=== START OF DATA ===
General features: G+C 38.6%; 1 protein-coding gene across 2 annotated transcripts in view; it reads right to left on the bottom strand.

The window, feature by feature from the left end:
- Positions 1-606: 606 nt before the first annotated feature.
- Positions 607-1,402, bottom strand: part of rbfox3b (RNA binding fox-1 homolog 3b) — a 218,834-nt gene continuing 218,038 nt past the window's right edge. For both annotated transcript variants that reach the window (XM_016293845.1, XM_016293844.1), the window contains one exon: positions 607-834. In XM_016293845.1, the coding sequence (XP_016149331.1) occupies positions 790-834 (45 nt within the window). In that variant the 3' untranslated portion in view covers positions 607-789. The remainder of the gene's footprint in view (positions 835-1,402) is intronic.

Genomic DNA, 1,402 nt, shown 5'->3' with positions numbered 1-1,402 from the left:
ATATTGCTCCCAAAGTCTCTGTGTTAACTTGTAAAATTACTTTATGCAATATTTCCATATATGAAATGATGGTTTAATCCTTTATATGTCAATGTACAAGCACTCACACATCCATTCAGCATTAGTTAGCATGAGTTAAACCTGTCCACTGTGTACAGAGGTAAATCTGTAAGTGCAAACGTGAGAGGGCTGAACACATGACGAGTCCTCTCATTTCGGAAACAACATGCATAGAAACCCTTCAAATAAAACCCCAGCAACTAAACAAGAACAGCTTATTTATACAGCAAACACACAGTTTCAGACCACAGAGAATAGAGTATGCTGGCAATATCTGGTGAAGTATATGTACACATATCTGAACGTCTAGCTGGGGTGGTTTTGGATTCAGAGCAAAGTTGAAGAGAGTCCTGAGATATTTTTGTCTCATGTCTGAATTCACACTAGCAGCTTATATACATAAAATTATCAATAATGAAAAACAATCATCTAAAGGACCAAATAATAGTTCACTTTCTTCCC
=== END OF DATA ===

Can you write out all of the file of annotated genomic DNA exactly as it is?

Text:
General features: G+C 38.6%; 1 protein-coding gene across 2 annotated transcripts in view; it reads right to left on the bottom strand.

The window, feature by feature from the left end:
- Positions 1-606: 606 nt before the first annotated feature.
- Positions 607-1,402, bottom strand: part of rbfox3b (RNA binding fox-1 homolog 3b) — a 218,834-nt gene continuing 218,038 nt past the window's right edge. For both annotated transcript variants that reach the window (XM_016293845.1, XM_016293844.1), the window contains one exon: positions 607-834. In XM_016293845.1, the coding sequence (XP_016149331.1) occupies positions 790-834 (45 nt within the window). In that variant the 3' untranslated portion in view covers positions 607-789. The remainder of the gene's footprint in view (positions 835-1,402) is intronic.

Genomic DNA, 1,402 nt, shown 5'->3' with positions numbered 1-1,402 from the left:
ATATTGCTCCCAAAGTCTCTGTGTTAACTTGTAAAATTACTTTATGCAATATTTCCATATATGAAATGATGGTTTAATCCTTTATATGTCAATGTACAAGCACTCACACATCCATTCAGCATTAGTTAGCATGAGTTAAACCTGTCCACTGTGTACAGAGGTAAATCTGTAAGTGCAAACGTGAGAGGGCTGAACACATGACGAGTCCTCTCATTTCGGAAACAACATGCATAGAAACCCTTCAAATAAAACCCCAGCAACTAAACAAGAACAGCTTATTTATACAGCAAACACACAGTTTCAGACCACAGAGAATAGAGTATGCTGGCAATATCTGGTGAAGTATATGTACACATATCTGAACGTCTAGCTGGGGTGGTTTTGGATTCAGAGCAAAGTTGAAGAGAGTCCTGAGATATTTTTGTCTCATGTCTGAATTCACACTAGCAGCTTATATACATAAAATTATCAATAATGAAAAACAATCATCTAAAGGACCAAATAATAGTTCACTTTCTTCCC